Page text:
Kings of Animation (TV)


King of the Hill (1997-2010)

I try to be light on spoilers, but sometimes I can’t do it.


There is too much that I can’t avoid saying. So if you have seen the show or don’t mind some spoilers. Read on!

Created by Mike Judge who also brought us Office Space, Idiocracy. Also being part of Beavis and Butthead, and most recently Silicon Valley.

“King of the Hill” was unique from other shows because it was very realistic (sometimes pushing that term). It was an animated soap opera in small-town Texas (Arlen).   Day to day life of this neighborhood and in particular the Hill family.   It really was an animated depiction of Arlen, Texas (the accuracy is remarkable).

What I liked about this show is how it was the opposite of the others. It wasn’t in your face or shocking. The humor was very subtle. You could easily miss the turn of phrase or a running joke.  All delivered with a seriousness and yet absurd. It also had a lot of heart and character growth which many animated shows to this day refuse to do.

I will mention this again later on, but “King of the Hill” does have one fault and that is sometimes it messes up its consistency of its universe for the sake of creating another episode (Peggy’s mother for example).


Season One: Episode One

Air Date: January 12th, 1997

As for first episode of this season. What it lacks in animation quality, it more than makes up for in its setup.

From someone who has seen the show from start to finish. You can go back to this first episode and see the birth of these running jokes and familiar names. It is brilliantly executed in this episode and often throughout the series.

The show references pop culture of the 1990’s such as Seinfeld (stay tuned) and makes casual conversation about things like global warming.

The pilot dives right into Hank’s anger issues (a recurring theme) and the slight dissection of child abuse and social services.  (A noble profession, but not without mistakes.) It goes on to casually discuss climate change in a reasonable and short fashion.  Finally the differences of living in small town America vs the big city and the prejudices of both sides of the equation.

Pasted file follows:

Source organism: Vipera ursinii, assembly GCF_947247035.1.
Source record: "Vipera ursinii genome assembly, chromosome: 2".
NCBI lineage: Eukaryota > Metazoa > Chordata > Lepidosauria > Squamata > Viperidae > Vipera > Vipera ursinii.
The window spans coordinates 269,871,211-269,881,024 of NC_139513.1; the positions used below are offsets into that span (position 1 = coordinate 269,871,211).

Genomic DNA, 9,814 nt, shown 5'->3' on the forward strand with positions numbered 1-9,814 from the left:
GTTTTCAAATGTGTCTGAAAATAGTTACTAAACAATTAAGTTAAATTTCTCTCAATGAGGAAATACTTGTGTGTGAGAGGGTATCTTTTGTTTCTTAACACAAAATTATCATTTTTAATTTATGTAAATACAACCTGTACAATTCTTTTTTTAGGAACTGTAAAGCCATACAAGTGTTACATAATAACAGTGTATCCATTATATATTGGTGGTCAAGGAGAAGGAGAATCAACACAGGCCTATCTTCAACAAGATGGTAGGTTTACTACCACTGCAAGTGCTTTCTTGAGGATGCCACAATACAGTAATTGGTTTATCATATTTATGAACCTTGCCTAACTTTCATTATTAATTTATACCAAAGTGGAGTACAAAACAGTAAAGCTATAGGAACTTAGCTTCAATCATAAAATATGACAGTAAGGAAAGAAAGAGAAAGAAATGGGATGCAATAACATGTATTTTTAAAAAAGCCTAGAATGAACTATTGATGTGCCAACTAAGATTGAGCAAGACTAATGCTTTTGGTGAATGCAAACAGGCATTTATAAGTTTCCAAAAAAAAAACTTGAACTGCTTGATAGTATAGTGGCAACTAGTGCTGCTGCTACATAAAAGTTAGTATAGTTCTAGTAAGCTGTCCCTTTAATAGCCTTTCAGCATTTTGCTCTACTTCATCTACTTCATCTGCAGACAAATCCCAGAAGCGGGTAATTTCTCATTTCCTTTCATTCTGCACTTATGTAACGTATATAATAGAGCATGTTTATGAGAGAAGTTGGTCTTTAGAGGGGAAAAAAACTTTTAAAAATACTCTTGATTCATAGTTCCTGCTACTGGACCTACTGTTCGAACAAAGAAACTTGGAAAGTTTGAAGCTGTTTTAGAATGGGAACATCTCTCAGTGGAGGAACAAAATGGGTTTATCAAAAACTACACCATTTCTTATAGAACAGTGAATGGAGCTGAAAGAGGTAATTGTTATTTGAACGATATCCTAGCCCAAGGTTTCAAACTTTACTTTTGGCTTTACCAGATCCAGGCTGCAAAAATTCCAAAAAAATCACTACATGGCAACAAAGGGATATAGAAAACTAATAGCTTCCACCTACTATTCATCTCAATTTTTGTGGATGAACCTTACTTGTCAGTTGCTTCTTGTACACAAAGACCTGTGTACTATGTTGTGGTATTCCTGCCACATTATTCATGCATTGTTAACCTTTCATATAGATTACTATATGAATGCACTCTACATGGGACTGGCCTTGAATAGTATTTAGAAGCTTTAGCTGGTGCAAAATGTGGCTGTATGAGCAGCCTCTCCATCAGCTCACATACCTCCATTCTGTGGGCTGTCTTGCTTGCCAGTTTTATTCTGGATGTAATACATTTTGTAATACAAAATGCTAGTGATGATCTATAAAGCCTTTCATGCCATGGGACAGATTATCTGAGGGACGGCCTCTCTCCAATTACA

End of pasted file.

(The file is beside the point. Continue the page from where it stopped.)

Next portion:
This episode introduces us to many characters and all of them are hit pretty square. You know what they are about after this first episode.

Bill Dauterive  (Stephen Root) Neighbor to the Hill family. He is bald, heavyset, down on his luck guy.

Dale Gribble- Classic conspiracy nut. Not stupid, but overzealous about his passions.

Boomhauer (Creator/writer Mike Judge)- Someone who speaks borderline incoherently. (If you pay attention, you can catch most of what he says, but it isn’t easy)

Peggy Hill (Kathy Najimy)- Mother of the family. Understanding, strong-willed. A good person, if not a bit naive and let’s be honest, a bit too proud of herself.

Bobby Hill- The son, a young boy who is average in about every way you can imagine. (Needs more time to develop his finer qualities).

Nancy Hicks Gribble- The stunning and inexplicable wife of Dale. Doting enough, but clearly having an affair with John Redcorn (the studly local Native American healer) played by Jonathan Joss.

Joseph Gribble- The Gribble’s son who is obviously the son of Redcorn. (The only one completely oblivious being Dale himself. )

Hank Hill- Moral compass of the entire neighborhood. He is organized, honest, loyal to a fault, with a great work ethic.  He loves football, steak, cars, and his family. Hank Hill is in many ways the ideal American. What we strive to be every day (still not without faults which must be worked on).

Luanne Platter- The beautiful blonde cousin who is staying with the family after her   dysfunctional (redneck/trash) family gets torn apart. Played by the late Brittany Murphy (RIP)

The best animated shows set up their universe early and “King of the Hill” is no exception.



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